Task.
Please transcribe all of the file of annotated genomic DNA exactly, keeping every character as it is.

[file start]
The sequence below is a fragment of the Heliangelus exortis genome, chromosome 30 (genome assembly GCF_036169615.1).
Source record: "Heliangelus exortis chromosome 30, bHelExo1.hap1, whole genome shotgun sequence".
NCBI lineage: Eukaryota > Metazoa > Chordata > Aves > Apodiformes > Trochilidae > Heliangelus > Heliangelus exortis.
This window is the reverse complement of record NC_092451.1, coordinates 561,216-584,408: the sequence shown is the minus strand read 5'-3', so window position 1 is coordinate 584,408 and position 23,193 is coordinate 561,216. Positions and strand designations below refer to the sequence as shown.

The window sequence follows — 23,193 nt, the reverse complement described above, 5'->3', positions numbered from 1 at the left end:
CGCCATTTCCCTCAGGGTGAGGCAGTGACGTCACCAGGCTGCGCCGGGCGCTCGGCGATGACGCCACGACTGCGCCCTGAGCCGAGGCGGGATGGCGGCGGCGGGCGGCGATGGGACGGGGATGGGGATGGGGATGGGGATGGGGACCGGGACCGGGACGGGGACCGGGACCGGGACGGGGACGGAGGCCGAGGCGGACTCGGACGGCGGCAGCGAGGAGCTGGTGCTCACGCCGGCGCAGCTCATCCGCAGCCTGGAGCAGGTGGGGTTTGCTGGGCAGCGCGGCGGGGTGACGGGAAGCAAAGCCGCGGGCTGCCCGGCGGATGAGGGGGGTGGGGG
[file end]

The sequence below is a fragment of the Heliangelus exortis genome, chromosome 30 (genome assembly GCF_036169615.1).
Source record: "Heliangelus exortis chromosome 30, bHelExo1.hap1, whole genome shotgun sequence".
NCBI lineage: Eukaryota > Metazoa > Chordata > Aves > Apodiformes > Trochilidae > Heliangelus > Heliangelus exortis.
This window is the reverse complement of record NC_092451.1, coordinates 561,216-584,408: the sequence shown is the minus strand read 5'-3', so window position 1 is coordinate 584,408 and position 23,193 is coordinate 561,216. Positions and strand designations below refer to the sequence as shown.

The window sequence follows — 23,193 nt, the reverse complement described above, 5'->3', positions numbered from 1 at the left end:
CGCCATTTCCCTCAGGGTGAGGCAGTGACGTCACCAGGCTGCGCCGGGCGCTCGGCGATGACGCCACGACTGCGCCCTGAGCCGAGGCGGGATGGCGGCGGCGGGCGGCGATGGGACGGGGATGGGGATGGGGATGGGGATGGGGACCGGGACCGGGACGGGGACCGGGACCGGGACGGGGACGGAGGCCGAGGCGGACTCGGACGGCGGCAGCGAGGAGCTGGTGCTCACGCCGGCGCAGCTCATCCGCAGCCTGGAGCAGGTGGGGTTTGCTGGGCAGCGCGGCGGGGTGACGGGAAGCAAAGCCGCGGGCTGCCCGGCGGATGAGGGGGGTGGGGG